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All about menopause menopause periods signs and symptoms of menopause causes of menopause premature menopause perimenopause postmenopause menopause relief and treatment hormone replacement therapy (HRT) benefits of hormone replacement therapy risk factors for hormone replacement therapy hormones for hormone replacement therapy ways of taking HRT natural hormone replacement therapy (NHRT) herbal remedies for menopause relief estrogen replacement therapy (ERT) menopause diet

What is perimenopause?

Perimenopause is the stage of a woman's life before menopause. Menopause is when the estrogen-progesterone cycle stops and a woman has gone 12 months without menstruating. Because of the shifts in hormone production, perimenopause is hallmarked by the emergence of many symptoms. The subtle shift in hormones can start in your late 30s or early 40s. On average perimenopause lasts six years but it can last from one year up to 10 years.

The average age at which American women have their last menstrual period is 51. Smokers experience menopause 1.8 years earlier than nonsmokers. For 10% of women, menses simply stops without prior irregularity. The perimenopause is a normal period of transition between the childbearing years and menopause. In a way, it's an FYI message from Mother Nature reminding a woman that one phase of her life is ending and a new one is about to begin.

As the ovarian production of the hormones estrogen and progesterone decline, a variety of feelings and physical changes may occur—which indicate how important the reproductive and endocrine systems are to many bodily processes. These changes are often called symptoms, implying that perimenopause is a "disease." In fact, some medical experts have offered alternative names for menopause that do sound as if they were describing a disease, for example, adult onset ovarian failure. For the most part, however, the medical community and laypeople alike regard menopause and perimenopause as a natural physical progression. Agreeing that perimenopausal changes are natural, however, does not diminish their importance or seriousness.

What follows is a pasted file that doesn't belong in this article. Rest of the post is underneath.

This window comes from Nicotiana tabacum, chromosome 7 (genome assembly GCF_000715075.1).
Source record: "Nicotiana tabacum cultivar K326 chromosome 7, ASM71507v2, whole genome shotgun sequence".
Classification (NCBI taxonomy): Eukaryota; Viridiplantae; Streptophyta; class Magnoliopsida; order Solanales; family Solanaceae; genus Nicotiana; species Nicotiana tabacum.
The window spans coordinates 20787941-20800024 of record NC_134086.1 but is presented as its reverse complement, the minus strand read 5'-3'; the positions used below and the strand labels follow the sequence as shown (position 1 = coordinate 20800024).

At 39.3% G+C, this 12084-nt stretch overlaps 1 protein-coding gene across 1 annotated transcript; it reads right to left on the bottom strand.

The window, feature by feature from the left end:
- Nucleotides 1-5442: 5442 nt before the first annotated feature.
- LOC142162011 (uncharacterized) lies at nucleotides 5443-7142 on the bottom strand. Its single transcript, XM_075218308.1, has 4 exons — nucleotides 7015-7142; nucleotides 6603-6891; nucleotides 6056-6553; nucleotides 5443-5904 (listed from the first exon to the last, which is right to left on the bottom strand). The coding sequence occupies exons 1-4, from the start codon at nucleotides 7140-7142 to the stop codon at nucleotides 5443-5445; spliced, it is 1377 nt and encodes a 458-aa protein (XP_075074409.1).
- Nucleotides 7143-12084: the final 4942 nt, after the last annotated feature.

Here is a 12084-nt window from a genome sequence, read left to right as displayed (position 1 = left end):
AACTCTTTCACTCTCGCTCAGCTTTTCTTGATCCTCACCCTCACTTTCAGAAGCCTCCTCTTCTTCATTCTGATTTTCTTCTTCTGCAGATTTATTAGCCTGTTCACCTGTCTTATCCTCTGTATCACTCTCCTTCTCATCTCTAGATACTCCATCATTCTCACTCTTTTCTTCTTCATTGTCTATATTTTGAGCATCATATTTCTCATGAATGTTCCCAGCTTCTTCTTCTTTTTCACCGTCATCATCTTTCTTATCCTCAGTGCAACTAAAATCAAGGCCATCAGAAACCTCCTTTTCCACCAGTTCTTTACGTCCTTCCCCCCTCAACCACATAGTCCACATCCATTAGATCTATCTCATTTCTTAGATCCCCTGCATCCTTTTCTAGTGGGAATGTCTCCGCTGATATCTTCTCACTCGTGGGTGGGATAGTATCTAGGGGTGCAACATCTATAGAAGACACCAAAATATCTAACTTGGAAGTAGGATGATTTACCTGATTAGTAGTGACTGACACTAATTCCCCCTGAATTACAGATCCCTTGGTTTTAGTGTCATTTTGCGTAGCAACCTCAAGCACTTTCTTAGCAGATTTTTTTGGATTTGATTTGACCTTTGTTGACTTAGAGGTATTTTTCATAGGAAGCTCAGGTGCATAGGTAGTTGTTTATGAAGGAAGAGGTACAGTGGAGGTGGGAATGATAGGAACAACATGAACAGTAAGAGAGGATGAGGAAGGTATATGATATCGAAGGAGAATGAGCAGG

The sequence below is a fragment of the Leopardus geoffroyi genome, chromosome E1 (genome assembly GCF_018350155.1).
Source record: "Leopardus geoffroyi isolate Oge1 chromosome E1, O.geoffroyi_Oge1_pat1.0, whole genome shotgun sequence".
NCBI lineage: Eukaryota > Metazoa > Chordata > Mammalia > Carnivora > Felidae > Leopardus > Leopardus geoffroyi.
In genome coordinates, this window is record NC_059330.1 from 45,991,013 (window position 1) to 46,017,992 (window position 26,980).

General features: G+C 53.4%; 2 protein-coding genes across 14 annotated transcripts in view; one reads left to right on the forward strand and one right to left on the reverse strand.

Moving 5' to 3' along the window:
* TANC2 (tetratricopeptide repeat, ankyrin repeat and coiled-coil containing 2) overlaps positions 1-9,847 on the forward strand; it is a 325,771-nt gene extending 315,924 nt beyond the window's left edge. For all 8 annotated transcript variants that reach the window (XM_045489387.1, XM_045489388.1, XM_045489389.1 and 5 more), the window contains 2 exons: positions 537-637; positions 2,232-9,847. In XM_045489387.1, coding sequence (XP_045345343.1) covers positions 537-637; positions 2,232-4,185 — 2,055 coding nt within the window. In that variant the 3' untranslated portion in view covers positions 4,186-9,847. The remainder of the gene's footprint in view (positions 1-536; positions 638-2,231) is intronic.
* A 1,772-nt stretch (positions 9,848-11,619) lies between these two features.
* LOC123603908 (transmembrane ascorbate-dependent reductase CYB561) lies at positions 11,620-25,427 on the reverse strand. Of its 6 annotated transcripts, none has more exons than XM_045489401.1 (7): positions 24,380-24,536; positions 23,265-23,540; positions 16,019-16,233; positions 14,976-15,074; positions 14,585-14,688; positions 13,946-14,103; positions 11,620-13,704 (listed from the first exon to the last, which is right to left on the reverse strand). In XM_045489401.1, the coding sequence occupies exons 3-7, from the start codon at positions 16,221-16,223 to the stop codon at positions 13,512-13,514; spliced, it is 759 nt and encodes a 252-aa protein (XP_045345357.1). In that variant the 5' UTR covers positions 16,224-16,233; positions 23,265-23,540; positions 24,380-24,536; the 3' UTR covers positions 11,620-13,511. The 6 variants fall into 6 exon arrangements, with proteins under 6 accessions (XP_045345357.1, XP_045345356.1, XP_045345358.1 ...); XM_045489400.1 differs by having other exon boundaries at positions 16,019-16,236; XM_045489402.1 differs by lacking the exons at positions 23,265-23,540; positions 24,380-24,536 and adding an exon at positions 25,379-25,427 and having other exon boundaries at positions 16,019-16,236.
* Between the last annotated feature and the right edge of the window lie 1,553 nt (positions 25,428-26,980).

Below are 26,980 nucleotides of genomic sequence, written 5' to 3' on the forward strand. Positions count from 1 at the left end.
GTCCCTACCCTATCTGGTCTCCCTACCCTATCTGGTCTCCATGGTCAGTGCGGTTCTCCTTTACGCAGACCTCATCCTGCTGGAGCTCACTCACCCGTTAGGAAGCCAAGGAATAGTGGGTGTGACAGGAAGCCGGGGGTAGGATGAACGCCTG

The symptoms and changes experienced in the perimenopause may begin between the ages of 35 and 60. They may severely alter a woman's quality of life, or they may go unnoticed. This transitional period may last for a few months or 10 years. Symptoms of perimenopause may include changes in menstrual timing and flow, hot flashes, night sweats, alterations in mood, decreased libido, and others. These changes are the result of altered ovarian function. The ovaries are still functioning, and pregnancy is still a possibility. However, ovarian function becomes less consistent, less robust, and estrogen levels tend to decline.